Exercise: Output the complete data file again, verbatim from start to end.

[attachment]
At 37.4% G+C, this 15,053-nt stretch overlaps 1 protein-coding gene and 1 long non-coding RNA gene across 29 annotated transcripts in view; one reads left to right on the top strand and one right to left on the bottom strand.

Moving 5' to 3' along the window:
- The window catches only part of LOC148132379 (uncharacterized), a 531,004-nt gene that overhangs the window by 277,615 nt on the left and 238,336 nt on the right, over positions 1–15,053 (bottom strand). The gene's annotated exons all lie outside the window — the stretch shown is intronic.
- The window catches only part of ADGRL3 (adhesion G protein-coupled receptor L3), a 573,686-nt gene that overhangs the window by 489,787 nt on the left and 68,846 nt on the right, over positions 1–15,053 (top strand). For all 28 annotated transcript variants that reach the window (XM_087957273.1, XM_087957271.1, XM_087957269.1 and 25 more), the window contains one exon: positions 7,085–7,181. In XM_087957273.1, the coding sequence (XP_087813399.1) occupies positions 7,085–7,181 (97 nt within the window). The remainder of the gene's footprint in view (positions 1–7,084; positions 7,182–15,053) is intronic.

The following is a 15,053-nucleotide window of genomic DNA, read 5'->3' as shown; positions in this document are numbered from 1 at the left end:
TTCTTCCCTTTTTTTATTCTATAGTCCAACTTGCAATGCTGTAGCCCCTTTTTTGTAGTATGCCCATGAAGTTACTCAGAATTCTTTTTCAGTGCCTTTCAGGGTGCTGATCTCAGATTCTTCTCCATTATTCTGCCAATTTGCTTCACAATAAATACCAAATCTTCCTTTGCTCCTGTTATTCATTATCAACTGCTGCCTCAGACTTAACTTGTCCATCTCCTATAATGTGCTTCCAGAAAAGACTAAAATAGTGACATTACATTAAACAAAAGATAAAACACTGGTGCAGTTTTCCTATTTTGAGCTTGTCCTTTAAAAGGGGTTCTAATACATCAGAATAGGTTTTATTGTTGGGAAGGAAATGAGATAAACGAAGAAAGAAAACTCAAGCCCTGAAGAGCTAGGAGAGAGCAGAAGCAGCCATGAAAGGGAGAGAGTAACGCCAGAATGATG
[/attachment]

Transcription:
At 37.4% G+C, this 15,053-nt stretch overlaps 1 protein-coding gene and 1 long non-coding RNA gene across 29 annotated transcripts in view; one reads left to right on the top strand and one right to left on the bottom strand.

Moving 5' to 3' along the window:
- The window catches only part of LOC148132379 (uncharacterized), a 531,004-nt gene that overhangs the window by 277,615 nt on the left and 238,336 nt on the right, over positions 1–15,053 (bottom strand). The gene's annotated exons all lie outside the window — the stretch shown is intronic.
- The window catches only part of ADGRL3 (adhesion G protein-coupled receptor L3), a 573,686-nt gene that overhangs the window by 489,787 nt on the left and 68,846 nt on the right, over positions 1–15,053 (top strand). For all 28 annotated transcript variants that reach the window (XM_087957273.1, XM_087957271.1, XM_087957269.1 and 25 more), the window contains one exon: positions 7,085–7,181. In XM_087957273.1, the coding sequence (XP_087813399.1) occupies positions 7,085–7,181 (97 nt within the window). The remainder of the gene's footprint in view (positions 1–7,084; positions 7,182–15,053) is intronic.

The following is a 15,053-nucleotide window of genomic DNA, read 5'->3' as shown; positions in this document are numbered from 1 at the left end:
TTCTTCCCTTTTTTTATTCTATAGTCCAACTTGCAATGCTGTAGCCCCTTTTTTGTAGTATGCCCATGAAGTTACTCAGAATTCTTTTTCAGTGCCTTTCAGGGTGCTGATCTCAGATTCTTCTCCATTATTCTGCCAATTTGCTTCACAATAAATACCAAATCTTCCTTTGCTCCTGTTATTCATTATCAACTGCTGCCTCAGACTTAACTTGTCCATCTCCTATAATGTGCTTCCAGAAAAGACTAAAATAGTGACATTACATTAAACAAAAGATAAAACACTGGTGCAGTTTTCCTATTTTGAGCTTGTCCTTTAAAAGGGGTTCTAATACATCAGAATAGGTTTTATTGTTGGGAAGGAAATGAGATAAACGAAGAAAGAAAACTCAAGCCCTGAAGAGCTAGGAGAGAGCAGAAGCAGCCATGAAAGGGAGAGAGTAACGCCAGAATGATG